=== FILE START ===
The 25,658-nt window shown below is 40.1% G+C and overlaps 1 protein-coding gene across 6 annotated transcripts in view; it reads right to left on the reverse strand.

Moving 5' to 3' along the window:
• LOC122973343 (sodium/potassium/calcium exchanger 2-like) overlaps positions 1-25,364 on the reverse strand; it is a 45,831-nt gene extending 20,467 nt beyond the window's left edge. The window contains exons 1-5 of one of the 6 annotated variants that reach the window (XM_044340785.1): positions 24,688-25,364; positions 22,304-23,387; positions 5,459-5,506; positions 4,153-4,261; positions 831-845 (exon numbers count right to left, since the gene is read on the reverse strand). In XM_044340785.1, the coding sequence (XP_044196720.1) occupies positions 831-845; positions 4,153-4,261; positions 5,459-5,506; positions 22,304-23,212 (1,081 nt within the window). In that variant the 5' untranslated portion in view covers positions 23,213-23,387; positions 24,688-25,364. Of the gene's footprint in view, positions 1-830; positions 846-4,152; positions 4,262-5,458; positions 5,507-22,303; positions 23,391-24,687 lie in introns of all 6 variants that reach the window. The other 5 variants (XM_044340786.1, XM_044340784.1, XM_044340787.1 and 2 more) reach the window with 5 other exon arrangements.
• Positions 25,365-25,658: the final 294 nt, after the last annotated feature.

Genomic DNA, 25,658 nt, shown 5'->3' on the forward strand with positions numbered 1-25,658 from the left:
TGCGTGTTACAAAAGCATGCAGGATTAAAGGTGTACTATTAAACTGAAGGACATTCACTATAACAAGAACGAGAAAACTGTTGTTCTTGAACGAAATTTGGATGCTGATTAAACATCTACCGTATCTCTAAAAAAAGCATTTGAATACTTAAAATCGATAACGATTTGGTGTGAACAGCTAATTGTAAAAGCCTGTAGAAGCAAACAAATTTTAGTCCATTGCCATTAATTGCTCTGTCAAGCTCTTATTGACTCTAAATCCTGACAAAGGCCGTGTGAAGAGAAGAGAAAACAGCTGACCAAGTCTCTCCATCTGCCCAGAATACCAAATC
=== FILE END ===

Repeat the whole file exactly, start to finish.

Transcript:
The 25,658-nt window shown below is 40.1% G+C and overlaps 1 protein-coding gene across 6 annotated transcripts in view; it reads right to left on the reverse strand.

Moving 5' to 3' along the window:
• LOC122973343 (sodium/potassium/calcium exchanger 2-like) overlaps positions 1-25,364 on the reverse strand; it is a 45,831-nt gene extending 20,467 nt beyond the window's left edge. The window contains exons 1-5 of one of the 6 annotated variants that reach the window (XM_044340785.1): positions 24,688-25,364; positions 22,304-23,387; positions 5,459-5,506; positions 4,153-4,261; positions 831-845 (exon numbers count right to left, since the gene is read on the reverse strand). In XM_044340785.1, the coding sequence (XP_044196720.1) occupies positions 831-845; positions 4,153-4,261; positions 5,459-5,506; positions 22,304-23,212 (1,081 nt within the window). In that variant the 5' untranslated portion in view covers positions 23,213-23,387; positions 24,688-25,364. Of the gene's footprint in view, positions 1-830; positions 846-4,152; positions 4,262-5,458; positions 5,507-22,303; positions 23,391-24,687 lie in introns of all 6 variants that reach the window. The other 5 variants (XM_044340786.1, XM_044340784.1, XM_044340787.1 and 2 more) reach the window with 5 other exon arrangements.
• Positions 25,365-25,658: the final 294 nt, after the last annotated feature.

Genomic DNA, 25,658 nt, shown 5'->3' on the forward strand with positions numbered 1-25,658 from the left:
TGCGTGTTACAAAAGCATGCAGGATTAAAGGTGTACTATTAAACTGAAGGACATTCACTATAACAAGAACGAGAAAACTGTTGTTCTTGAACGAAATTTGGATGCTGATTAAACATCTACCGTATCTCTAAAAAAAGCATTTGAATACTTAAAATCGATAACGATTTGGTGTGAACAGCTAATTGTAAAAGCCTGTAGAAGCAAACAAATTTTAGTCCATTGCCATTAATTGCTCTGTCAAGCTCTTATTGACTCTAAATCCTGACAAAGGCCGTGTGAAGAGAAGAGAAAACAGCTGACCAAGTCTCTCCATCTGCCCAGAATACCAAATC